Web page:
Scientists have identified compounds that inhibit the reactivation of cells that are latently infected with HIV, meaning they are not replicating and producing new copies of the virus.

Because antiretrovirals (ARVs) work only on replicating cells, latently infected cells remain under the radar of standard HIV treatment. One avenue in the HIV cure research field involves the search for ways to roust such cells from their slumber and kill them off—a process known as shock and kill. An opposite approach is called block and lock, in which agents are used to prevent latently infected cells from reactivating.

Publishing their findings in Antimicrobial Agents and Chemotherapy, researchers tested 418 compounds known as kinase inhibitors on an HIV-infected cell line. These compounds target various signaling pathways within cells, including those that can reverse latency of HIV in infected cells. These tests were conducted with and without the addition of any from a trio of latency-reversing agents: prostratin, panobinostat and JQ-1.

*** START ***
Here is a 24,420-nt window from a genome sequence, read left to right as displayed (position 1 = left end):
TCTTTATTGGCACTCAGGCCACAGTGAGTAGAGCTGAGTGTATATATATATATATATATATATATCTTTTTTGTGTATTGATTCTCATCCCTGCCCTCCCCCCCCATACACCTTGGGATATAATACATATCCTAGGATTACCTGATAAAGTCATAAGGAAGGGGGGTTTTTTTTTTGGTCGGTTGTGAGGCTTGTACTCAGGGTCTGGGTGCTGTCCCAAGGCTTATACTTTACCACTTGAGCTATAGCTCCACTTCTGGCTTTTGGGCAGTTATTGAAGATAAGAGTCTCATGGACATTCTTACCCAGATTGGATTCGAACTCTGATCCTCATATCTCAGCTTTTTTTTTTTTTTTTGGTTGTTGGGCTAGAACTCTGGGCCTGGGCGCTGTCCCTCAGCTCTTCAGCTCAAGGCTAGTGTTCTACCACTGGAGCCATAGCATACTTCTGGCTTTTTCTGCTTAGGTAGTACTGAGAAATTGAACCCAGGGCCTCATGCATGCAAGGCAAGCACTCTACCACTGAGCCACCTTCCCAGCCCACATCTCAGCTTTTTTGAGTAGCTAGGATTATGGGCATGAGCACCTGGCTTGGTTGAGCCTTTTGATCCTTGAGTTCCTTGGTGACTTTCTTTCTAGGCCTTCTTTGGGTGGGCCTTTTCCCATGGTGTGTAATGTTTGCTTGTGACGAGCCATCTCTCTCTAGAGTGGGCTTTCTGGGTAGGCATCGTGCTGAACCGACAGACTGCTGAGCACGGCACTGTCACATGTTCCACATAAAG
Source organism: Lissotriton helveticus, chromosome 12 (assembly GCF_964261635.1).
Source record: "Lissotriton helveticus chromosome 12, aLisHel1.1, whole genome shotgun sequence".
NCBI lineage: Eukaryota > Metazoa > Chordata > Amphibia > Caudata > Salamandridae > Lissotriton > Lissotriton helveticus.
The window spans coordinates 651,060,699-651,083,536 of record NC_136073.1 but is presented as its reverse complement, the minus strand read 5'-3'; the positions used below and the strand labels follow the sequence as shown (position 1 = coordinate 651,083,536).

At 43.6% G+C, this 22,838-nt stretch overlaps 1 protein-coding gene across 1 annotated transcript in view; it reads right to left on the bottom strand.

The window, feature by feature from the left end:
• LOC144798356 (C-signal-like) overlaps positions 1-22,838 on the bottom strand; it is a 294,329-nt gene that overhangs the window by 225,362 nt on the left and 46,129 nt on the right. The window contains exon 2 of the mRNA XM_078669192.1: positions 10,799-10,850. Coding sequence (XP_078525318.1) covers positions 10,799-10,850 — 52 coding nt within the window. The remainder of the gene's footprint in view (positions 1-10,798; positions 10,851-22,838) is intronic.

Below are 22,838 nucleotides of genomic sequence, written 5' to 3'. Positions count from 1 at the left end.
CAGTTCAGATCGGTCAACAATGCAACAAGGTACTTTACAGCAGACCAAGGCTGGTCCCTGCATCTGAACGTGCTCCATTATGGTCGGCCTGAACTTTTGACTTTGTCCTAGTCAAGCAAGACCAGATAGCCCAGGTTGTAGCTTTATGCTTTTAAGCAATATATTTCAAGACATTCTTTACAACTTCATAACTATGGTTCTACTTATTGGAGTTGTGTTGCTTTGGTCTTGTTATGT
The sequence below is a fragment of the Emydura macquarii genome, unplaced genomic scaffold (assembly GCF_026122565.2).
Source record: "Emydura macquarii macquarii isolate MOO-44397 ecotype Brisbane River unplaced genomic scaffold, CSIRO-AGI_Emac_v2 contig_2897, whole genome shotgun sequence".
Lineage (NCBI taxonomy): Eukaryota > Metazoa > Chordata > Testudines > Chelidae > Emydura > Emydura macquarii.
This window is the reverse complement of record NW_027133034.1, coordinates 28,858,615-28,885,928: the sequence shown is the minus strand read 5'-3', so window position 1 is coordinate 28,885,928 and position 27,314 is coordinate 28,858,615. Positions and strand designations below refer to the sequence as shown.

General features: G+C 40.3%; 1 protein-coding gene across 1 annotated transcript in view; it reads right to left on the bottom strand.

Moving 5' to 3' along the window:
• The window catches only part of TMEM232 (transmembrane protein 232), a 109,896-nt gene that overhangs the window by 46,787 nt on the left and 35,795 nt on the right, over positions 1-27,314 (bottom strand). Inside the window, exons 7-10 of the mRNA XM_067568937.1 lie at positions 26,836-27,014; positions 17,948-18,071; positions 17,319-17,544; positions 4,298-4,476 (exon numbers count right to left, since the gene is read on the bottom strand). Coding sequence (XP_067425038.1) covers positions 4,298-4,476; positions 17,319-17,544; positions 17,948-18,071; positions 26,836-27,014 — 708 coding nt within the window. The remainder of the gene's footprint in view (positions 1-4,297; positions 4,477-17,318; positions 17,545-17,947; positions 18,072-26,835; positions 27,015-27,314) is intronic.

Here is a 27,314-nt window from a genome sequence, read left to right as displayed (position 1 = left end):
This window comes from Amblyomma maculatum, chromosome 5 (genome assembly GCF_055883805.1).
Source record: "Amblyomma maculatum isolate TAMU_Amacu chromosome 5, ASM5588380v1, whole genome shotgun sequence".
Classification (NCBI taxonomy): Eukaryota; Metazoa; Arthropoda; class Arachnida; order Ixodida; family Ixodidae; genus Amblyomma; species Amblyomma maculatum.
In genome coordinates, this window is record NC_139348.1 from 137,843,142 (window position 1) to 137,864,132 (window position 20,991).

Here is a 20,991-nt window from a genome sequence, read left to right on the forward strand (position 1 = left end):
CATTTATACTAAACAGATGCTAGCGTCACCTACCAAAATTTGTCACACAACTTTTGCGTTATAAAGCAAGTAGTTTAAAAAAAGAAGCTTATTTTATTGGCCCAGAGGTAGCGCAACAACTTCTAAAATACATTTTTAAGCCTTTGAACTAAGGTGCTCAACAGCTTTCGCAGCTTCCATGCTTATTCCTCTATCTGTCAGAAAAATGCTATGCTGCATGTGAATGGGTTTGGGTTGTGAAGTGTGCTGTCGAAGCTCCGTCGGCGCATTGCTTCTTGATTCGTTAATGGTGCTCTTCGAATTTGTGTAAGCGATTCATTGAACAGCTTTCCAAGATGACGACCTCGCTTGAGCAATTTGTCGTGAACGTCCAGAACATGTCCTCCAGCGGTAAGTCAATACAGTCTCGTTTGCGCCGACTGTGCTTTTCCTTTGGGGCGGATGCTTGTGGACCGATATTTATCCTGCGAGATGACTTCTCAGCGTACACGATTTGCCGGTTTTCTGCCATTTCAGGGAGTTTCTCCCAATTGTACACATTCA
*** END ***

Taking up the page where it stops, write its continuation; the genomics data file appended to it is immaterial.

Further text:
The study authors found that 12 of the kinase inhibitors blocked reactivation of the virus, regardless of which latency-reversing agent was used. Two of these kinase inhibitors were associated with minimal toxicity to cells as measured by the level of cellular production of a form of fuel known as ATP.

It is possible that such compounds could be used along with standard ARV treatment to reduce residual HIV replication and possibly mitigate the harms that even well-treated HIV causes the body.

To read a press release about the study, click here.

To read the study abstract, click here.